High-calibre performance of a classic
GRIMSBY Philharmonic Society's performance of Mendelssohn's Elijah prompted a rapturous response and enthusiastic cheers from a delighted audience.
The composer encountered a similar reaction when conducting his first performance of this oratorio at Birmingham in 1846.
It quickly became one of the most popular oratorios of the 19th century, second only to Handel's Messiah, though somewhat falling out of fashion during the last century.
Elijah is an epic and dramatic biblical portrayal of the Old Testament prophet as he summons the people to righteousness, performs miracles, and struggles against idol worshipping.
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It embraces his confrontation with the wicked queen Jezebel and concludes with Elijah's rise to heaven in a fiery chariot as he passes his mantle to the prophet Elisha.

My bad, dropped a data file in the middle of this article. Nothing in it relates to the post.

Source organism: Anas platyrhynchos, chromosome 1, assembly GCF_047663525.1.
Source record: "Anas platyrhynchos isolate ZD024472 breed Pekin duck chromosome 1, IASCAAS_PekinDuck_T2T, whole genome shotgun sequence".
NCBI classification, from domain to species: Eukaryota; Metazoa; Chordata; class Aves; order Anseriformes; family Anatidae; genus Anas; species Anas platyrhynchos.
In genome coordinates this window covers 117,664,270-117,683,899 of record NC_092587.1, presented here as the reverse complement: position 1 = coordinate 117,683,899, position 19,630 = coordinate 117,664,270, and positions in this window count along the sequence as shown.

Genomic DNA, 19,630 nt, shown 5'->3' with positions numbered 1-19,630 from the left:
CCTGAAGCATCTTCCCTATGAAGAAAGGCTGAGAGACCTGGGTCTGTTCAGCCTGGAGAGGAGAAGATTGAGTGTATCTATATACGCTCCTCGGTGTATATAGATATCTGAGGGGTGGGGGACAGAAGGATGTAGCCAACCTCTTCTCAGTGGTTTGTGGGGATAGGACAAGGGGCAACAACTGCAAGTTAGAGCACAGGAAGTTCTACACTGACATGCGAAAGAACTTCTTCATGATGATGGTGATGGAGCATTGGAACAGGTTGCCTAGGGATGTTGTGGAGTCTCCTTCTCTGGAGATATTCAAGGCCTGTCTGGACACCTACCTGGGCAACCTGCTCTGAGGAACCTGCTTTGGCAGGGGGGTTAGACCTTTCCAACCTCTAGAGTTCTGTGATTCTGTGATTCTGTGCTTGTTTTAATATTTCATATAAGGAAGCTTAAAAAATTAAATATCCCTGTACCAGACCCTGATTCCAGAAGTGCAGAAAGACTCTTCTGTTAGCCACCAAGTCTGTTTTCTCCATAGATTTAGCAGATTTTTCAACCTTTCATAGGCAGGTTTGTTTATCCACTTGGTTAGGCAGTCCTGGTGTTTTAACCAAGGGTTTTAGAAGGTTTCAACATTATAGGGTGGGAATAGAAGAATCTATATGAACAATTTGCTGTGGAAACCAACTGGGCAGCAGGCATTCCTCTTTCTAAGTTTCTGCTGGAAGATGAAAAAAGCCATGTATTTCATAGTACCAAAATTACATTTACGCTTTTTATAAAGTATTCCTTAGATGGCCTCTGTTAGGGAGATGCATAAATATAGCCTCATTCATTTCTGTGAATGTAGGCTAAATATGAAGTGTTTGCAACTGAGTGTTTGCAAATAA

Under Susan Hollingworth's direction, the "Phil" sounded tremendous in the big choruses such as Yet doth the Lord see it not, Baal, we cry to thee and Be not afraid.
The calibre of the three principal guest soloists, Sara Ogden (soprano), Alexandria Wynn (mezzo-soprano) and Sean Byes (tenor) was superb and they sang with great articulation.
Equally, Lyle McNally (treble), the 15-year-old Head Chorister from Grimsby Minster, did not disappoint.
However, in many respects, the night belonged to bass-baritone Louis Hurst, in the title role of Elijah, who exposed us to a dramatic performance imbued with a range of emotions.
Mendelssohn scored this oratorio for a large orchestra, thus presenting a challenge for organist Anthony Pinel, but one to which he rose admirably, deservedly receiving the audience's appreciation.